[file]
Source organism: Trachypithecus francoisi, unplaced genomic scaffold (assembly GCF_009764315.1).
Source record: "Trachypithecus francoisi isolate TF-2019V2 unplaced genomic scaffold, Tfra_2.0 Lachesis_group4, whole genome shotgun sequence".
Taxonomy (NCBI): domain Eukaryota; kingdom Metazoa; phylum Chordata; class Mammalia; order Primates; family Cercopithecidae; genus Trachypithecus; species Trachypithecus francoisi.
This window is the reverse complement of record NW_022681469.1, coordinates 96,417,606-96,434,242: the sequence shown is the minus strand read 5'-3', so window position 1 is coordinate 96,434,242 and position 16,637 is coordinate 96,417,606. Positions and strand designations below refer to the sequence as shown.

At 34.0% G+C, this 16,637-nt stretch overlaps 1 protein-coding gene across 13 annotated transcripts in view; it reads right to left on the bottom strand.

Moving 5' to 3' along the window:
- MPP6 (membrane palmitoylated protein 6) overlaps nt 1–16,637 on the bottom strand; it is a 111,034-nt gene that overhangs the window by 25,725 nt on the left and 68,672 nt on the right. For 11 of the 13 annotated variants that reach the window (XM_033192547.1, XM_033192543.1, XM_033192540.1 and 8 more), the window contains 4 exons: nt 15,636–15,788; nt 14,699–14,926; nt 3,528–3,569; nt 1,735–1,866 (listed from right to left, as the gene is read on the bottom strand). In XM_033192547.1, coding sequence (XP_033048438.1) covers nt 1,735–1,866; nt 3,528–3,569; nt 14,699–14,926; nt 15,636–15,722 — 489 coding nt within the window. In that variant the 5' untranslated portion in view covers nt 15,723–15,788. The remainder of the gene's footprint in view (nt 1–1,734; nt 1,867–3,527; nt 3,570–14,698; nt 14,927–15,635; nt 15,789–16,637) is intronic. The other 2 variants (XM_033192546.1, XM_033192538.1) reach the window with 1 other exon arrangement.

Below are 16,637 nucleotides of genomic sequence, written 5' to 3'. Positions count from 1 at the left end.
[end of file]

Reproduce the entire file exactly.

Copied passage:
Source organism: Trachypithecus francoisi, unplaced genomic scaffold (assembly GCF_009764315.1).
Source record: "Trachypithecus francoisi isolate TF-2019V2 unplaced genomic scaffold, Tfra_2.0 Lachesis_group4, whole genome shotgun sequence".
Taxonomy (NCBI): domain Eukaryota; kingdom Metazoa; phylum Chordata; class Mammalia; order Primates; family Cercopithecidae; genus Trachypithecus; species Trachypithecus francoisi.
This window is the reverse complement of record NW_022681469.1, coordinates 96,417,606-96,434,242: the sequence shown is the minus strand read 5'-3', so window position 1 is coordinate 96,434,242 and position 16,637 is coordinate 96,417,606. Positions and strand designations below refer to the sequence as shown.

At 34.0% G+C, this 16,637-nt stretch overlaps 1 protein-coding gene across 13 annotated transcripts in view; it reads right to left on the bottom strand.

Moving 5' to 3' along the window:
- MPP6 (membrane palmitoylated protein 6) overlaps nt 1–16,637 on the bottom strand; it is a 111,034-nt gene that overhangs the window by 25,725 nt on the left and 68,672 nt on the right. For 11 of the 13 annotated variants that reach the window (XM_033192547.1, XM_033192543.1, XM_033192540.1 and 8 more), the window contains 4 exons: nt 15,636–15,788; nt 14,699–14,926; nt 3,528–3,569; nt 1,735–1,866 (listed from right to left, as the gene is read on the bottom strand). In XM_033192547.1, coding sequence (XP_033048438.1) covers nt 1,735–1,866; nt 3,528–3,569; nt 14,699–14,926; nt 15,636–15,722 — 489 coding nt within the window. In that variant the 5' untranslated portion in view covers nt 15,723–15,788. The remainder of the gene's footprint in view (nt 1–1,734; nt 1,867–3,527; nt 3,570–14,698; nt 14,927–15,635; nt 15,789–16,637) is intronic. The other 2 variants (XM_033192546.1, XM_033192538.1) reach the window with 1 other exon arrangement.

Below are 16,637 nucleotides of genomic sequence, written 5' to 3'. Positions count from 1 at the left end.